Thanks to reader demand, TMG has invested in their coverage of celebrities and entertainment, and created social media presences for millennial-specific content, adds MacLeod. “We have an incredible reporting team in TshisaLIVE and the Sowetan that are servicing those readers brilliantly and we have well more than 2million unique browsers a month on our entertainment coverage alone, and they are consuming news alongside it.”
Most news outlets have launched apps to augment readership, but NetNuus is geared specifically for millennials, says Gaafele Mbele, digital sales manager of Ads24. “We wanted to develop a news app for news junkies with little time on their hands. We’re targeting Afrikaans millennials; those young news junkies who aren’t keen on paying for premium news. We’ve white-labelled a NetNuus version for varsity students, although it seems to be a hit with many younger, Afrikaans speakers.
Launched in July last year, the strategy seems to have worked overwhelmingly, says Mbele, with some 95 000 downloads: “Netnuus is now officially the news app with the highest frequency. It’s not the biggest news app in the country, but most certainly there’s no other news app being visited quite as frequently. “
Feed into the stream
The general perception is that the world’s first digital natives are notoriously hard to please and have way too much choice, with a wealth of info at their fingertips. Interestingly, they’re not tight-fisted when it comes to buying in to their mediums of choice. Despite having access to a myriad of free online entertainment and news content, millennials still tap into significant amounts of paid content – and this includes subscriptions to news sites. Good news for publishers – but the flipside of this is that millennials are also notoriously picky about the content they consume, having a penchant for ad blocking and a disdain of ads in general.
“While millennials may show a disdain for traditional advertising and ‘preachy’ messaging, they also don’t think twice about finding any information they might need online,” reckons Andrew Nunneley, content director at New Media Publishing. “The idea that information or inspiration may not be available to them almost immediately is completely foreign. Perhaps they don’t want your message in the way you’re used to delivering it, but they certainly want to hear from brands that can be relevant and useful. If ever there was a market that needs content marketing rather than straight digital advertising, this is it. Put yourself in their shoes and give the information, the inspiration and the entertainment they want – and make sure it’s available on the right channels where they want to engage and at a time they are ready to engage.”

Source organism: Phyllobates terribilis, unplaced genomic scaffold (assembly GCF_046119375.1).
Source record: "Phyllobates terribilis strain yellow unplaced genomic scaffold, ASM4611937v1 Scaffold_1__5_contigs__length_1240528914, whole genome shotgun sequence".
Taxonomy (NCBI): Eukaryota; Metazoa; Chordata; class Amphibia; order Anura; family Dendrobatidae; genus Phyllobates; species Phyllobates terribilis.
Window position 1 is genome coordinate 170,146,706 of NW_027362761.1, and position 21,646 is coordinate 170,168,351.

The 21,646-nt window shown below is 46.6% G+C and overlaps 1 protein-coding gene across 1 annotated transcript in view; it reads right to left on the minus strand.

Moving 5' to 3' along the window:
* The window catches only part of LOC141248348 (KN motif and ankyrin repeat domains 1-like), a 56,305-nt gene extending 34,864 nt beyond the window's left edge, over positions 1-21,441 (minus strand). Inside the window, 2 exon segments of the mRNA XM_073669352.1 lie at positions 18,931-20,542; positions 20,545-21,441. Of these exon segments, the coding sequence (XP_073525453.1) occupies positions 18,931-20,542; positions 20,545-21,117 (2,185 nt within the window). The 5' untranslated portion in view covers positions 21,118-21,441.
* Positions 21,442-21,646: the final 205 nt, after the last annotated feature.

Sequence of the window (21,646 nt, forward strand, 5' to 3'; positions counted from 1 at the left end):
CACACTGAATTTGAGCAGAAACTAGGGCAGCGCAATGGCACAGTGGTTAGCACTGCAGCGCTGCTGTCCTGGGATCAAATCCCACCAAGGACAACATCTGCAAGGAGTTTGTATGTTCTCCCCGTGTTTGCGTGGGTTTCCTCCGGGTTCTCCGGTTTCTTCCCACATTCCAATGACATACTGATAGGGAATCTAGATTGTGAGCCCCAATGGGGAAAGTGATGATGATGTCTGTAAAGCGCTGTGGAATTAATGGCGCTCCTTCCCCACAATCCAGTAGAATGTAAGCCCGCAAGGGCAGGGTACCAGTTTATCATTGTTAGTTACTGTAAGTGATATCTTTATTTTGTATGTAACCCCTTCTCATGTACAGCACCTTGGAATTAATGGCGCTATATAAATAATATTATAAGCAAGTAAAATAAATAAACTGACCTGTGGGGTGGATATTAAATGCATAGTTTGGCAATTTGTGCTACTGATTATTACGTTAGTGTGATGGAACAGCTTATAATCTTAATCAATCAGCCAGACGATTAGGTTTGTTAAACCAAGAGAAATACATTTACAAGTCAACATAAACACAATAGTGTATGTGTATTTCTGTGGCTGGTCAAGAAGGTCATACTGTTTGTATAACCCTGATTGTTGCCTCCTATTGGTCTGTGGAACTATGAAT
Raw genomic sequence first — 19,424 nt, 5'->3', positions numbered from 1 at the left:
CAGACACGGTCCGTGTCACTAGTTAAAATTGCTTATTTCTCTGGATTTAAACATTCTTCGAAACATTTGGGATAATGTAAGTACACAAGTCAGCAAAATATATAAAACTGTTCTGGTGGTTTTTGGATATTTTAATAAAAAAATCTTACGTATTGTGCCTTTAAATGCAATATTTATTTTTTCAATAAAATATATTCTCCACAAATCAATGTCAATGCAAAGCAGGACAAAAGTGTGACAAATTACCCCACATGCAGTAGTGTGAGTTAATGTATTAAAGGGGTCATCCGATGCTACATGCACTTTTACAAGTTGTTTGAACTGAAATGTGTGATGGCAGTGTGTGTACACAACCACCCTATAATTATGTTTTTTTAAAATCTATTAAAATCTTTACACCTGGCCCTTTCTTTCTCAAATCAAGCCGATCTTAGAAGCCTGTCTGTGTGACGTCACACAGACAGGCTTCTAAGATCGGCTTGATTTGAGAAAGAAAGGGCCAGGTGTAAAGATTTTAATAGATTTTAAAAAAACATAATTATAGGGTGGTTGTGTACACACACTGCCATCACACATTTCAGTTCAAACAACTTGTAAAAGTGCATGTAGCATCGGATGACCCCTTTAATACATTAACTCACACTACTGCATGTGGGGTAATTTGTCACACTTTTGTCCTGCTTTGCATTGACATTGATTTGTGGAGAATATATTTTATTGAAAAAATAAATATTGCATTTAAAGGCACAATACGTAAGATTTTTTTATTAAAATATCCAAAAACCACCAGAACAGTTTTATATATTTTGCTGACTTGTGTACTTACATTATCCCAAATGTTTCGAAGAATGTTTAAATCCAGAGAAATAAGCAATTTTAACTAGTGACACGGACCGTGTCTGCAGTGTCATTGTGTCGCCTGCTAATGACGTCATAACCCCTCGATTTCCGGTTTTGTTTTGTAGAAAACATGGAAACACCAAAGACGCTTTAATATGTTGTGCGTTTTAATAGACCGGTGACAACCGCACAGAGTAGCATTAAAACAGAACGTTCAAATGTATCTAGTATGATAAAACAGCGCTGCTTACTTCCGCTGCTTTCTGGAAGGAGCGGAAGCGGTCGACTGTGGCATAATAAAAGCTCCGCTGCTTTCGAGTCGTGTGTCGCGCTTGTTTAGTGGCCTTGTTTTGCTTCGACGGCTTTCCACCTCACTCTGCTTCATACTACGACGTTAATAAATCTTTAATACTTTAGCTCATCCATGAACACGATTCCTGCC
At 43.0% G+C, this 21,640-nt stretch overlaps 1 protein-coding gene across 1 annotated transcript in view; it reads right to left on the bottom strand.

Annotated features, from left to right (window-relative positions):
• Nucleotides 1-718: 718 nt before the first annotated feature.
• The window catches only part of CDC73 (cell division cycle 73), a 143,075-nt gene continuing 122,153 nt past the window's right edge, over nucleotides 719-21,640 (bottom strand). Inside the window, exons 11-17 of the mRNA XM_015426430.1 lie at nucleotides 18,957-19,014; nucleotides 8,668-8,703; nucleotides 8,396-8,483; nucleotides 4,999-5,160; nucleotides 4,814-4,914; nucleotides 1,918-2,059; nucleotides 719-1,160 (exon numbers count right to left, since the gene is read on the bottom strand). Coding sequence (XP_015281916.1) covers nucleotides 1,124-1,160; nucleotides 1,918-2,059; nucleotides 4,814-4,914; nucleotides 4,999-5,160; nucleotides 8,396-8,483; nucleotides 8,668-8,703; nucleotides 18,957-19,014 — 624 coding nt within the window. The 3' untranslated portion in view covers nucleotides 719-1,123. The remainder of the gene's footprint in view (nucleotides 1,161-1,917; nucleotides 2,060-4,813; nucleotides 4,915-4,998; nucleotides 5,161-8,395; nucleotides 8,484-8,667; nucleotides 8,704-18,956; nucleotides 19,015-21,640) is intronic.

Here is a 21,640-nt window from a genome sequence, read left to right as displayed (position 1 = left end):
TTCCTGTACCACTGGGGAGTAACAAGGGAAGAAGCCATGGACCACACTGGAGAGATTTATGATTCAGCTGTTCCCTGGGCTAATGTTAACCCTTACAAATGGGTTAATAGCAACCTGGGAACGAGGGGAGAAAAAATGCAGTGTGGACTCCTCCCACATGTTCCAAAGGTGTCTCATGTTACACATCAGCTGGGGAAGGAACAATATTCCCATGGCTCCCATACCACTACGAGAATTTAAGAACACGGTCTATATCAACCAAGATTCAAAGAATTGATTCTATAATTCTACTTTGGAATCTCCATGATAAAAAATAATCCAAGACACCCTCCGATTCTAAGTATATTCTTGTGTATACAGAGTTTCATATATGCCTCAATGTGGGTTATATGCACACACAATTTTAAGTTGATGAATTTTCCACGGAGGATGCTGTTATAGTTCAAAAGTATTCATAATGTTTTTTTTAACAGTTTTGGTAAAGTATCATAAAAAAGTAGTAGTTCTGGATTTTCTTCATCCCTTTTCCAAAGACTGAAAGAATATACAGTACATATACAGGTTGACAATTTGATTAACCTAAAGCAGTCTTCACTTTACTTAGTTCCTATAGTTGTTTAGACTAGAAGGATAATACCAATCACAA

Nunneley echoes the findings expressed in Kantar Millward Brown’s recent Gen X AdReaction Report, the first global study into Gen Z’s attitudes and responses to advertising. It’s a revealing glimpse into how advertisers can reach this market, with a clear message: “Don’t underestimate the power of traditional media to reach Gen Z”. Moreover, concludes the report, “Brands do need to stop using invasive, non-skippable online video formats – all generations dislike these, but especially Gen Z. Marketers also need to experiment with more innovative online formats like mobile rewards, video and sponsored lenses. And it’s important to remember that Gen Z prefer their content to be short, mobile and interactive.”
Even more crucial to receptivity, says Nunneley, is ensuring that content is tailored to specific audiences – advice backed up by the Gen X AdReaction Report, which showed that ads that identified shared attitudes and values had the greatest appeal and impact on a generation that is globally woke. n
Who are these millennials?
Gen X: 35-49
Gen Y: 20-34
Gen Z: 5 -19
News at their fingertips
According to a February 2017 GeoPoll rapid survey carried out among youth in five Sub-Saharan African countries, social network platforms such as Facebook, WhatsApp, and Twitter have become an integral part of everyday life, with over 60% using social media as their primary source of information. Television comes a distant second at 25% with newspapers being the least important source at 6%. This puts them pretty much in sync with their global counterparts, for whom social media platforms are second nature – with mobile data the most used means through which African millennials access the internet.